Some students at the University of Colorado are demanding that the school purchase all its eggs from vendors that let their chickens run free.
CU says the switch would cost them at least $70,000, which would be hard to justify in the current economic climate.
The Partnership for Animal Welfare group has gathered more than 1,000 student signatures asking that CU start buying cage-free eggs because the battery cages are so cramped that hens can’t even spread their wings, according to CU student Suzanne Spiegel.
On average, each caged laying hen is given 67 square inches of cage space, which is smaller than a single sheet of letter-sized paper, according to the Humane Society of the United States.
The University of Colorado is considering a ban on disposable plastic bottles as part of an effort to become a greener campus.
Students would be encouarged to fill up their reusable water bottles at “hydration stations” around campus.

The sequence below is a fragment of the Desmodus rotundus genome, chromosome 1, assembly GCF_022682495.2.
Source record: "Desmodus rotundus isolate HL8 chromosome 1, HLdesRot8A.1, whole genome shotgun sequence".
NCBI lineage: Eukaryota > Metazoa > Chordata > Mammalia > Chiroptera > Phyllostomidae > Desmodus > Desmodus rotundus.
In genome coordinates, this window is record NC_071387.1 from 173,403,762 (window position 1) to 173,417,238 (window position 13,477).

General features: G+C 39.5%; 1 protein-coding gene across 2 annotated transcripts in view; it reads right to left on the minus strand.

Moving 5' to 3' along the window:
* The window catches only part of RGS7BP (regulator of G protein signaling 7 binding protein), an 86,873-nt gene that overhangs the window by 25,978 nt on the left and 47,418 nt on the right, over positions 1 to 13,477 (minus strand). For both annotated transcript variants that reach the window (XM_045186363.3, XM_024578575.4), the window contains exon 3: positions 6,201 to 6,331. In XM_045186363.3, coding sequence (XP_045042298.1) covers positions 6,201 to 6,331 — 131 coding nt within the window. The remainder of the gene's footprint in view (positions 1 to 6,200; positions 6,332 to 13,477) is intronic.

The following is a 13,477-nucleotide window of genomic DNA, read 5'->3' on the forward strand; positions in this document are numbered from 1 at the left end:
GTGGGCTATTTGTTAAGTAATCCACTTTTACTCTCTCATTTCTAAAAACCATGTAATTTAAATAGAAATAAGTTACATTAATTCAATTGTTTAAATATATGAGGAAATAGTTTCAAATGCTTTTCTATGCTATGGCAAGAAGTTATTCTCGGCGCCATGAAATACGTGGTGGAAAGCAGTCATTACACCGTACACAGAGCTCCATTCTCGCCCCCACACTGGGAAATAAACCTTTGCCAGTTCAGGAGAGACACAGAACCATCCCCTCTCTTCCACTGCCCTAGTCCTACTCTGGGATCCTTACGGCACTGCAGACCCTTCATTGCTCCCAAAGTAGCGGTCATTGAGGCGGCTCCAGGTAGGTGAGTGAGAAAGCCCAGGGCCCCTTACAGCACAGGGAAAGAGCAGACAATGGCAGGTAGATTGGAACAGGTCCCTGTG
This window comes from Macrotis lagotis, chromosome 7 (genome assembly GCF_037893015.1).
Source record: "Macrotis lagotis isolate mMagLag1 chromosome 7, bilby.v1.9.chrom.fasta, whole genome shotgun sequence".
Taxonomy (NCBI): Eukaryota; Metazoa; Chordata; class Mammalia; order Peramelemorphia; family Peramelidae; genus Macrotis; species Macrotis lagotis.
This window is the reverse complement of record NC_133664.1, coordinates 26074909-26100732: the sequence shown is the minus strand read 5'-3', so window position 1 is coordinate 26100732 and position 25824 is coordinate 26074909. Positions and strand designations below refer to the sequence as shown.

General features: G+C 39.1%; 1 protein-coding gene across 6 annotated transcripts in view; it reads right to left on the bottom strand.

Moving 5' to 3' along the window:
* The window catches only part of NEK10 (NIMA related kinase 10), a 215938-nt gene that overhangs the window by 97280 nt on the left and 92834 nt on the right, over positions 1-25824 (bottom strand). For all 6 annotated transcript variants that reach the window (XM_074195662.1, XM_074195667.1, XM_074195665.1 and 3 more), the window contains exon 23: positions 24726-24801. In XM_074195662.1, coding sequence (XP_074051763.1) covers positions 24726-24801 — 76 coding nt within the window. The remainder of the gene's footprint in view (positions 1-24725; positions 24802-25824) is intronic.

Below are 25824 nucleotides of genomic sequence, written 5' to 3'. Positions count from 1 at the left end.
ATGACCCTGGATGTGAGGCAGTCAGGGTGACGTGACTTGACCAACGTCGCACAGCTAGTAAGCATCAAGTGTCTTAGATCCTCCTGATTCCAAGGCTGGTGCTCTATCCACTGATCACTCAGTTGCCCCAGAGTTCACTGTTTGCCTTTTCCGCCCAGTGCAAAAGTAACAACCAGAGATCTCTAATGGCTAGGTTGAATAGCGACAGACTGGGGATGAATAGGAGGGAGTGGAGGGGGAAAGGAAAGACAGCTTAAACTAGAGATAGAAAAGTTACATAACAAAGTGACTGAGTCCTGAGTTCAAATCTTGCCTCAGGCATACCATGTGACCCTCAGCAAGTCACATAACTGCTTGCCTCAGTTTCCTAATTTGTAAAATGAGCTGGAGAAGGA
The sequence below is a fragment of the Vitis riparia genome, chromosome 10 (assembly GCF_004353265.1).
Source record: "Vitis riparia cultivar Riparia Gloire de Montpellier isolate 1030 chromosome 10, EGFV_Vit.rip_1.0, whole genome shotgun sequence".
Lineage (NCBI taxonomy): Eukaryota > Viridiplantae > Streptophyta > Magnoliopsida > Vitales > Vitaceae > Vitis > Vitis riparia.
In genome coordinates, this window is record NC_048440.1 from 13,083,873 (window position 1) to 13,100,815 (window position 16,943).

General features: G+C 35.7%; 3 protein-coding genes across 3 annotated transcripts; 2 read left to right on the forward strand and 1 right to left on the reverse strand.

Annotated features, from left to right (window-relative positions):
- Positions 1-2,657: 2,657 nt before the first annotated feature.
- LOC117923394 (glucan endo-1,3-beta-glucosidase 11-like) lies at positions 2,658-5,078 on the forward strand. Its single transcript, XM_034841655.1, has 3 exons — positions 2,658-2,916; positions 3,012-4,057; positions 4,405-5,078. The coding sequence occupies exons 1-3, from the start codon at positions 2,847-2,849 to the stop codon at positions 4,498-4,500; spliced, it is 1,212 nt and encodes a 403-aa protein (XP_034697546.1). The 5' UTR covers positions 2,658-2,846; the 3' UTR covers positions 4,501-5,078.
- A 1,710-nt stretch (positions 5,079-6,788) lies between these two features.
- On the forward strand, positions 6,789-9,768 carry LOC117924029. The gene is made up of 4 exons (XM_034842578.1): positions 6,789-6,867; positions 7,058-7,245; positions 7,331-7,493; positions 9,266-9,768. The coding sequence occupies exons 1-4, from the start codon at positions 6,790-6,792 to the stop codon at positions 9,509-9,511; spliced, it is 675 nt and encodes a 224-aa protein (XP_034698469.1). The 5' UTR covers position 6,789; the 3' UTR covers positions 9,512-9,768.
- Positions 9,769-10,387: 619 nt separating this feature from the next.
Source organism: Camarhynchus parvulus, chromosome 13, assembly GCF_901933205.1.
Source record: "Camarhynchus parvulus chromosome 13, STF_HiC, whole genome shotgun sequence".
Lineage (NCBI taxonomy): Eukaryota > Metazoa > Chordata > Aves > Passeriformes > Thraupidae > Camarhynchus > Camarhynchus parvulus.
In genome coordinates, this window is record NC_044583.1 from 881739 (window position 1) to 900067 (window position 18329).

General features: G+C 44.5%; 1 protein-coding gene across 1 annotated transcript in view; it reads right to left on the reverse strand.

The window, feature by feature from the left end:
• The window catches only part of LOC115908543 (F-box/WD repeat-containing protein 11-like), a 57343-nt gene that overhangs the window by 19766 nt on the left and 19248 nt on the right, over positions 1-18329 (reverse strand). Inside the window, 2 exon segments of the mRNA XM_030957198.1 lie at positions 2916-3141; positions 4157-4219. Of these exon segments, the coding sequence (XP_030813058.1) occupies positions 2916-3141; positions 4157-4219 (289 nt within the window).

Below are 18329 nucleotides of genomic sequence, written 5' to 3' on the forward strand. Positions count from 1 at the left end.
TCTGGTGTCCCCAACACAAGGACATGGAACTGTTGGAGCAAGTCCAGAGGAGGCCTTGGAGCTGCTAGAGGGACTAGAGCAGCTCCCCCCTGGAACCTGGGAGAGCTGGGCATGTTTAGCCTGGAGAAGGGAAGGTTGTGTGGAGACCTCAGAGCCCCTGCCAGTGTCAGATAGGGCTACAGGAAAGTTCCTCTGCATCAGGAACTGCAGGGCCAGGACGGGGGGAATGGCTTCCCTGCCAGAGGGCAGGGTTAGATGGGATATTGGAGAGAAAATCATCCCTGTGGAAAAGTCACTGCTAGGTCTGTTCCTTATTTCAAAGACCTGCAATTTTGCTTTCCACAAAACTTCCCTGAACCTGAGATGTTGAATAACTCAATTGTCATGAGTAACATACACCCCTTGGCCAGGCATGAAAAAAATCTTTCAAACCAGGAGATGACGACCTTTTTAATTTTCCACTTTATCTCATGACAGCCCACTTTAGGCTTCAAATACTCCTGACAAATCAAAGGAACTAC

But there’s a hitch to the plan.
One problem, though, is the university doesn’t want to take money away from a fund — supported with vending machine revenue — that awards scholarship money to the children of faculty and staff members.
At first, CU leaders were looking at ridding the campus of just plastic water bottles, said Deb Coffin, associate vice chancellor and dean of students. But, she said, they worried about unintended consequences — such as students opting instead for more bottled sodas.
“We’d like to not have plastic bottles at all,” Coffin said. …
The campus brings in about $280,000 a year from the money that people spend on snacks and soda sold at campus vending machines, officials said last fall. Part of that revenue goes to a scholarship program in which full-time CU employees can receive $750 for their dependents one semester every year.
Students at the University of Colorado — enraged by their ridiculous utility bills — are telling landlords that it’s time to suck it up and green up.